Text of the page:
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We heard the wheels of the dog-cart crashing on the gravel of the drive as we came into the hall. Sir Percival had started on his journey.

"Where is he going to, Marian?" Laura whispered. "Every fresh thing he does seems to terrify me about the future. Have you any suspicions?"

After what she had undergone that morning, I was unwilling to tell her my suspicions.

"How should I know his secrets?" I said evasively.

"I wonder if the housekeeper knows?" she persisted.

"Certainly not," I replied. "She must be quite as ignorant as we are."

Laura shook her head doubtfully.

"Did you not hear from the housekeeper that there was a report of Anne Catherick having been seen in this neighbourhood? Don't you think he may have gone away to look for her?"

"I would rather compose myself, Laura, by not thinking about it at all, and after what has happened, you had better follow my example. Come into my room, and rest and quiet yourself a little."

We sat down together close to the window, and let the fragrant summer air breathe over our faces.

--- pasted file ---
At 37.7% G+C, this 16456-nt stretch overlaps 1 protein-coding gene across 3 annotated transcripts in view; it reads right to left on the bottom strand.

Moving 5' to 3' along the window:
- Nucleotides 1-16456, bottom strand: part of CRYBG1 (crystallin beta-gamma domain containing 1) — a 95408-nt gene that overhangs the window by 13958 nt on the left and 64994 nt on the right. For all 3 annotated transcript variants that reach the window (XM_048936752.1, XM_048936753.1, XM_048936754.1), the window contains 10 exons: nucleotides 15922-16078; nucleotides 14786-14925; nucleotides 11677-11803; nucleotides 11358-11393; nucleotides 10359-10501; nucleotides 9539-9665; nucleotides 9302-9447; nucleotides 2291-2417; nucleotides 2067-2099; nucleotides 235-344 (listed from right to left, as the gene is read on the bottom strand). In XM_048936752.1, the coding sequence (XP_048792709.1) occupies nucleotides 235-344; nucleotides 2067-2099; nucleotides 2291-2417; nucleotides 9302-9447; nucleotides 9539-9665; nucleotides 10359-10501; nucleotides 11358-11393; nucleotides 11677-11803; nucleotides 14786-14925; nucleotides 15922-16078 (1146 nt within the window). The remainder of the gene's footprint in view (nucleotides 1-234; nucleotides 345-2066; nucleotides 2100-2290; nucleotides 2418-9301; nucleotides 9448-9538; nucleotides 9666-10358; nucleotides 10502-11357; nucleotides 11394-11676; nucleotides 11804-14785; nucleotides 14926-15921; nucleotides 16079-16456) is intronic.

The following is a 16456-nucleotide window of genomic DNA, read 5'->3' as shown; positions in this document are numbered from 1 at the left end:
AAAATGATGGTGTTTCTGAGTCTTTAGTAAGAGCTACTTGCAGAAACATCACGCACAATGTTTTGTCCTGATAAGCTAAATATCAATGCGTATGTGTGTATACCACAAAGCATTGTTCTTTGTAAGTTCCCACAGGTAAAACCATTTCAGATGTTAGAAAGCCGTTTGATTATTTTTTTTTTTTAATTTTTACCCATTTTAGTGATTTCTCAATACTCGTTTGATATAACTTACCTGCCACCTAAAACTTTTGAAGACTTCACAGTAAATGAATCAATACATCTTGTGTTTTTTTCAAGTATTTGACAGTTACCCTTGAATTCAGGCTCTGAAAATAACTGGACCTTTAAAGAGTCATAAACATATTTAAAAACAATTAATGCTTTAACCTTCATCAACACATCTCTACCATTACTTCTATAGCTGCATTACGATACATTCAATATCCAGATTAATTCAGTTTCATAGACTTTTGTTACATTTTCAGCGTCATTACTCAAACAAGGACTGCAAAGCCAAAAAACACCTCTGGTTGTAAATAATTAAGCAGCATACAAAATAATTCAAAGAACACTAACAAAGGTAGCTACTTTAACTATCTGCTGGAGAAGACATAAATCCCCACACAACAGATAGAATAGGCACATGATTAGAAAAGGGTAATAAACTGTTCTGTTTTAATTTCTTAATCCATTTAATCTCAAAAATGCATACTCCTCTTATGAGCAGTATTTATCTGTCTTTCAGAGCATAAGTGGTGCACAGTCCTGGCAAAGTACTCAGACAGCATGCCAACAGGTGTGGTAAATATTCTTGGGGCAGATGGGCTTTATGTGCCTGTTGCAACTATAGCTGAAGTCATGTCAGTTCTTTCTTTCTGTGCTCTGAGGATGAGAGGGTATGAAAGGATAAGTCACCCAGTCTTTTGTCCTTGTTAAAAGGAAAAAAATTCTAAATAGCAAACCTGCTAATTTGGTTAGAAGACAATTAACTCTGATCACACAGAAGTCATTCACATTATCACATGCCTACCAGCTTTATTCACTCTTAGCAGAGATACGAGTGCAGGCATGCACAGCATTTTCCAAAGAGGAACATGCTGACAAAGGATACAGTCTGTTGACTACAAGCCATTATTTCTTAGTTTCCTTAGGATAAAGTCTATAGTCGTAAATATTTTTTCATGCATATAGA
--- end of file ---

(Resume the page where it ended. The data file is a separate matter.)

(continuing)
"I am ashamed to look at you, Marian," she said, "after what you submitted to downstairs, for my sake. Oh, my own love, I am almost heartbroken when I think of it! But I will try to make it up to you—I will indeed!"

"Hush! hush!" I replied; "don't talk so. What is the trifling mortification of my pride compared to the dreadful sacrifice of your happiness?"

"You heard what he said to me?" she went on quickly and vehemently. "You heard the words—but you don't know what they meant—you don't know why I threw down the pen and turned my back on him." She rose in sudden agitation, and walked about the room. "I have kept many things from your knowledge, Marian, for fear of distressing you, and making you unhappy at the outset of our new lives. You don't know how he has used me. And yet you ought to know, for you saw how he used me to-day. You heard him sneer at my presuming to be scrupulous—you heard him say I had made a virtue of necessity in marrying him." She sat down again, her face flushed deeply, and her hands twisted and twined together in her lap. "I can't tell you about it now," she said; "I shall burst out crying if I tell you now—later, Marian, when I am more sure of myself.